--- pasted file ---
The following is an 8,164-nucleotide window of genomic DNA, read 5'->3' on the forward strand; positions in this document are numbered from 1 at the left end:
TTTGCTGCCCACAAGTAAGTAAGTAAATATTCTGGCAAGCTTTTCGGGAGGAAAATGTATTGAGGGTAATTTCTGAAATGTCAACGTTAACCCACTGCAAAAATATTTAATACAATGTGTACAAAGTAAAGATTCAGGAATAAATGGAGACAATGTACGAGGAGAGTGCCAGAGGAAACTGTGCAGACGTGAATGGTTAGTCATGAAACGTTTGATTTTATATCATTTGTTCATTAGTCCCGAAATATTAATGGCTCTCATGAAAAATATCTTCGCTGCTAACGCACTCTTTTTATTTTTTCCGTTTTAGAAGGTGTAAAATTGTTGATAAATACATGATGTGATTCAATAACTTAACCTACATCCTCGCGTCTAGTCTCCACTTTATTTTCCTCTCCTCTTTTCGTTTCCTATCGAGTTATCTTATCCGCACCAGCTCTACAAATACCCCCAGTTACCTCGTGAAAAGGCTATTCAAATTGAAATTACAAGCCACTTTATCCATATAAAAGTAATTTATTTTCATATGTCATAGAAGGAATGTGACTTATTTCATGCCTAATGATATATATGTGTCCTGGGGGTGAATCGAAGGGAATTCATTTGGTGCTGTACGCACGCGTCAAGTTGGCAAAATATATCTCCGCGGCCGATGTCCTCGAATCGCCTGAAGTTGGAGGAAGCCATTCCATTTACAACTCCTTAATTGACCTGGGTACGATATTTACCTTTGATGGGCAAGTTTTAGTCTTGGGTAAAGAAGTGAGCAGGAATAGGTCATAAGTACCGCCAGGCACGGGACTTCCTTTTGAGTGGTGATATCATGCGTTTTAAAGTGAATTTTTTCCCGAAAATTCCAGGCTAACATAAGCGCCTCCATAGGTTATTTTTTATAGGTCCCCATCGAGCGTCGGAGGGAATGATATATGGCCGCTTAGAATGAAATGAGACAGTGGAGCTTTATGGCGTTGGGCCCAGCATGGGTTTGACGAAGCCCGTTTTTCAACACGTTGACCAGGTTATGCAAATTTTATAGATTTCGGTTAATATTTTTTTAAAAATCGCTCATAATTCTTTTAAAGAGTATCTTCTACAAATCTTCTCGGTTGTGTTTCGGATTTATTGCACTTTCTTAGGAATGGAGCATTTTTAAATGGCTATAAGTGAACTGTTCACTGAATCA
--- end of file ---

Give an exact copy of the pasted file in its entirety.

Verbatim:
The following is an 8,164-nucleotide window of genomic DNA, read 5'->3' on the forward strand; positions in this document are numbered from 1 at the left end:
TTTGCTGCCCACAAGTAAGTAAGTAAATATTCTGGCAAGCTTTTCGGGAGGAAAATGTATTGAGGGTAATTTCTGAAATGTCAACGTTAACCCACTGCAAAAATATTTAATACAATGTGTACAAAGTAAAGATTCAGGAATAAATGGAGACAATGTACGAGGAGAGTGCCAGAGGAAACTGTGCAGACGTGAATGGTTAGTCATGAAACGTTTGATTTTATATCATTTGTTCATTAGTCCCGAAATATTAATGGCTCTCATGAAAAATATCTTCGCTGCTAACGCACTCTTTTTATTTTTTCCGTTTTAGAAGGTGTAAAATTGTTGATAAATACATGATGTGATTCAATAACTTAACCTACATCCTCGCGTCTAGTCTCCACTTTATTTTCCTCTCCTCTTTTCGTTTCCTATCGAGTTATCTTATCCGCACCAGCTCTACAAATACCCCCAGTTACCTCGTGAAAAGGCTATTCAAATTGAAATTACAAGCCACTTTATCCATATAAAAGTAATTTATTTTCATATGTCATAGAAGGAATGTGACTTATTTCATGCCTAATGATATATATGTGTCCTGGGGGTGAATCGAAGGGAATTCATTTGGTGCTGTACGCACGCGTCAAGTTGGCAAAATATATCTCCGCGGCCGATGTCCTCGAATCGCCTGAAGTTGGAGGAAGCCATTCCATTTACAACTCCTTAATTGACCTGGGTACGATATTTACCTTTGATGGGCAAGTTTTAGTCTTGGGTAAAGAAGTGAGCAGGAATAGGTCATAAGTACCGCCAGGCACGGGACTTCCTTTTGAGTGGTGATATCATGCGTTTTAAAGTGAATTTTTTCCCGAAAATTCCAGGCTAACATAAGCGCCTCCATAGGTTATTTTTTATAGGTCCCCATCGAGCGTCGGAGGGAATGATATATGGCCGCTTAGAATGAAATGAGACAGTGGAGCTTTATGGCGTTGGGCCCAGCATGGGTTTGACGAAGCCCGTTTTTCAACACGTTGACCAGGTTATGCAAATTTTATAGATTTCGGTTAATATTTTTTTAAAAATCGCTCATAATTCTTTTAAAGAGTATCTTCTACAAATCTTCTCGGTTGTGTTTCGGATTTATTGCACTTTCTTAGGAATGGAGCATTTTTAAATGGCTATAAGTGAACTGTTCACTGAATCA